16 November 2006
1 hour, 31 minutes
Ireland House Oral History Collection, Archives of Irish America, New York University
Joan Dolan, a former McNiff dancer and founding member of the Bedford (NY) Ceili group, was born in Manhattan, New York in 1937. Her parents were both from near Cootehill in Co. Cavan, Ireland. After emigrating circa 1930 to the United States, Thomas Lynch (from Drumnatrade) settled with his aunts in Tenafly, New Jersey while her mother, Margaret (from Killarue), worked as a cook for a Miss Robinson in Providence, Rhode Island. They met in 1936 at a County Cavan Society dance in Manhattan and were married shortly thereafter at St. Ignatius Loyola on the Upper East Side. At the time their only child, christened Mary Johanna, was born, Thomas Lynch was working for Jack Frost Sugar in Long Island City.
In 1939, Margaret Lynch brought two-and-a-half year old Joan to Ireland to live with her McCaffrey grandparents. Shortly thereafter World War II broke out in Europe and the Lynch family remained separated until Christmas 1947. Joan was educated at the local national school in Killarue until 1948 when she was brought back to New York City by her parents. She attended St. John the Evangelist grammar school on East 55th Street until the family settled in an apartment on Third Avenue in Yorkville, when she enrolled in nearby St. Jean Baptiste High School on East 75th Street.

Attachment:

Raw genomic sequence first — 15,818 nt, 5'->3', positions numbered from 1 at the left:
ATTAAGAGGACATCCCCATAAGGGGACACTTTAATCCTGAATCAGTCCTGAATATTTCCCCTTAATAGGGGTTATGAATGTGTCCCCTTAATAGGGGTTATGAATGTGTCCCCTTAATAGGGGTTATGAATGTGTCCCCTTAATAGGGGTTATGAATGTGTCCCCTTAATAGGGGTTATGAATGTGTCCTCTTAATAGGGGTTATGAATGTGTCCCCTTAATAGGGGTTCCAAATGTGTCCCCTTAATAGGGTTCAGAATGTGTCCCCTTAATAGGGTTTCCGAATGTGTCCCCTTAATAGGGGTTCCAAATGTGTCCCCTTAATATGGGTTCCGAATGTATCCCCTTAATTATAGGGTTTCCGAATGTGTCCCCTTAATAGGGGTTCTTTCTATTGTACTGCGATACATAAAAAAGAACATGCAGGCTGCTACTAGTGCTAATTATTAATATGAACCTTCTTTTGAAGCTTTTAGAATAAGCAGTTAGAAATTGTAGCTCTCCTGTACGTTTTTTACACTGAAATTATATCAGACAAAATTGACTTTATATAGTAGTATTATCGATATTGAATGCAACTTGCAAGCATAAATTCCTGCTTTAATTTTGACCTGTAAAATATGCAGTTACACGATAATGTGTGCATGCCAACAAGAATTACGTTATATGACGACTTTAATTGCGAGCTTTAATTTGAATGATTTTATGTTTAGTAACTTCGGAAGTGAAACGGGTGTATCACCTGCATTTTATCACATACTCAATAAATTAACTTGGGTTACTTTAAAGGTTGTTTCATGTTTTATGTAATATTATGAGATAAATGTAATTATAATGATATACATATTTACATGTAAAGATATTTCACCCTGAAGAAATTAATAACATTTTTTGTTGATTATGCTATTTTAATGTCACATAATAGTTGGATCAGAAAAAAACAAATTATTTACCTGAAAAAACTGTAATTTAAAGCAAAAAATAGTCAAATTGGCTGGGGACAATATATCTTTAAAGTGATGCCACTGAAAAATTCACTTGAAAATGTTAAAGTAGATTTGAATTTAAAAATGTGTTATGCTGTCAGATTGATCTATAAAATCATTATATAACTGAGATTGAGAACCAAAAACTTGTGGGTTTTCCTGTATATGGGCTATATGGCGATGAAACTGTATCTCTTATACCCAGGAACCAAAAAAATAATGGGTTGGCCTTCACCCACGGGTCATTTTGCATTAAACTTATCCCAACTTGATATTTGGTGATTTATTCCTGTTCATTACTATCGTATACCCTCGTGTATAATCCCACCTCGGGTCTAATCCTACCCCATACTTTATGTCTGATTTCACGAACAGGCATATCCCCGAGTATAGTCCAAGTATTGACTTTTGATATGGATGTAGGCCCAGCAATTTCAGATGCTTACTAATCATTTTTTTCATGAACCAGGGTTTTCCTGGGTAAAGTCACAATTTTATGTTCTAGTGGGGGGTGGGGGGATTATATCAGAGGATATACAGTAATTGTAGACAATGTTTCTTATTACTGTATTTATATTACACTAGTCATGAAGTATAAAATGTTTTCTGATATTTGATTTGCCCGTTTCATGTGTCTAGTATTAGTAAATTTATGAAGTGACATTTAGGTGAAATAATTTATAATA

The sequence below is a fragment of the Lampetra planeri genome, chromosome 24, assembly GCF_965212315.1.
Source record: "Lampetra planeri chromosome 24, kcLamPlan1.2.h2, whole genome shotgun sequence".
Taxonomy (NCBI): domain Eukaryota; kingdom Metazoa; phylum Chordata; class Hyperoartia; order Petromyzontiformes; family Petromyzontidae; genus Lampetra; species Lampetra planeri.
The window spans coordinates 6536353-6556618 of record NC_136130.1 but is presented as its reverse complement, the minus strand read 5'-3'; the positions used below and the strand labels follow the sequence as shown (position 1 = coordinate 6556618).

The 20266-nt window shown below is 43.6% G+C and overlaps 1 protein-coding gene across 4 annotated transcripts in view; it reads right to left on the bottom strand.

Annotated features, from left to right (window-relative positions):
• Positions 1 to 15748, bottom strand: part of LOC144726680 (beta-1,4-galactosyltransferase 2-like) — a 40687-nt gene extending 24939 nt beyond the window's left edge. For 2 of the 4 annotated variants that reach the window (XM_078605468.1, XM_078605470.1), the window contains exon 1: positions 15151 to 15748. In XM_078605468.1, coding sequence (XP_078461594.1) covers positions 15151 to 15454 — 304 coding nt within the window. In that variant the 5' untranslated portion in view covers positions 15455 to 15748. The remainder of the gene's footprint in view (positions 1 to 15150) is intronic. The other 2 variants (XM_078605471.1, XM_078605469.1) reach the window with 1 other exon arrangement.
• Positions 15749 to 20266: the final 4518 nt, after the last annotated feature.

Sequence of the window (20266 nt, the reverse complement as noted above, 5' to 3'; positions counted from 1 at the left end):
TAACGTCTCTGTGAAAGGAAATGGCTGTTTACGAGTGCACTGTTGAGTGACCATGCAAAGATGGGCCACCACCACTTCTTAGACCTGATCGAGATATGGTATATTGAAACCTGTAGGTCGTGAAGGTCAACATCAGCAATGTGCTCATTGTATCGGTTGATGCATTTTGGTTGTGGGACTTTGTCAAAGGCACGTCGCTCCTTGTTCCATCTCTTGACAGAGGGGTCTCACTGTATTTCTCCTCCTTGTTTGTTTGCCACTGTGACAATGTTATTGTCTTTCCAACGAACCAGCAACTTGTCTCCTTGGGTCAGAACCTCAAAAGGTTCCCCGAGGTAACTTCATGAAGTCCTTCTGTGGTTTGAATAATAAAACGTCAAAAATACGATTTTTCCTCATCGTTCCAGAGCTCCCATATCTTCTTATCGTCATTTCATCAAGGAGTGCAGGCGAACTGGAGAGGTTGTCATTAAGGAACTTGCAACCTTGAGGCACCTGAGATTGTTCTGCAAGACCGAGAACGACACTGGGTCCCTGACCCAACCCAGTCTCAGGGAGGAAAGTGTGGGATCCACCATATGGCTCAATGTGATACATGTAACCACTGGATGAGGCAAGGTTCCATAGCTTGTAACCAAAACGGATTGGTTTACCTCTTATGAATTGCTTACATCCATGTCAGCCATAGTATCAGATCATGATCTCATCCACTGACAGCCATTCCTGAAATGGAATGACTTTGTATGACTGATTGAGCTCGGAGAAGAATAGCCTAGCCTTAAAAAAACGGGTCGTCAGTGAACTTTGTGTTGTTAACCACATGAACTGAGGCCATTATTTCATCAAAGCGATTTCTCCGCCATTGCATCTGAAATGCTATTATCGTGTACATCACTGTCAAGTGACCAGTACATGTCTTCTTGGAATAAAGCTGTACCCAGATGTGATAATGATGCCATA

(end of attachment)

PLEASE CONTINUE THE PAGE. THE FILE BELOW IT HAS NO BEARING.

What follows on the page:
When Joan was twelve she took Irish step dancing lessons for one year from the Co. Kerry-born dancing master James T. McKenna (1885–1977). After graduating high school and going to work as a secretary in the New York office of the Federal Bureau of Investigation, Joan Lynch started dancing lessons again, this time with Peter and Cyril McNiff who had helped introduce a new “northern” style of Irish step dancing during the 1950s and whose students often appeared on national television, such as on the Ed Sullivan Show. As one of the McNiff ceili dancers, Joan Lynch performed and competed in the metropolitan area as part of a group rather than individually. During this four year period, she met Felix Dolan (b. 1937), a second-generation Irish traditional musician from the Bronx, who played piano for McNiff dance rehearsals. They married in 1959 and raised four children: Phelin, Siobhán, Brendan and Dierdre. Irish music and dance continued to define their married life, first in the Highbridge and Woodlawn sections of the Bronx, and later in Golden’s Bridge in Westchester County.
In 1981 the Dolans relocated to Paris for Felix’s work in information security with for IBM. Irish set dancing – an older group form distinct from both step and ceili dancing – was being revived in Ireland at the time and shortly thereafter generated great interest in the United States. When Joan Dolan returned to New York in 1984, she took up set dancing with a passion and became a founding member of the Bedford Ceili, a monthly Irish music gathering in Westchester that was a critical force in the local Irish set dancing revival. At the time of this interview, Joan Dolan was dancing with the Michael Coleman Music Club in Yonkers and helping to raise her seven young grandchildren.
Excerpt No. 1
From Killarue to Times SquareDisc 1, 2:01–5:01
Transcription of Excerpt No. 1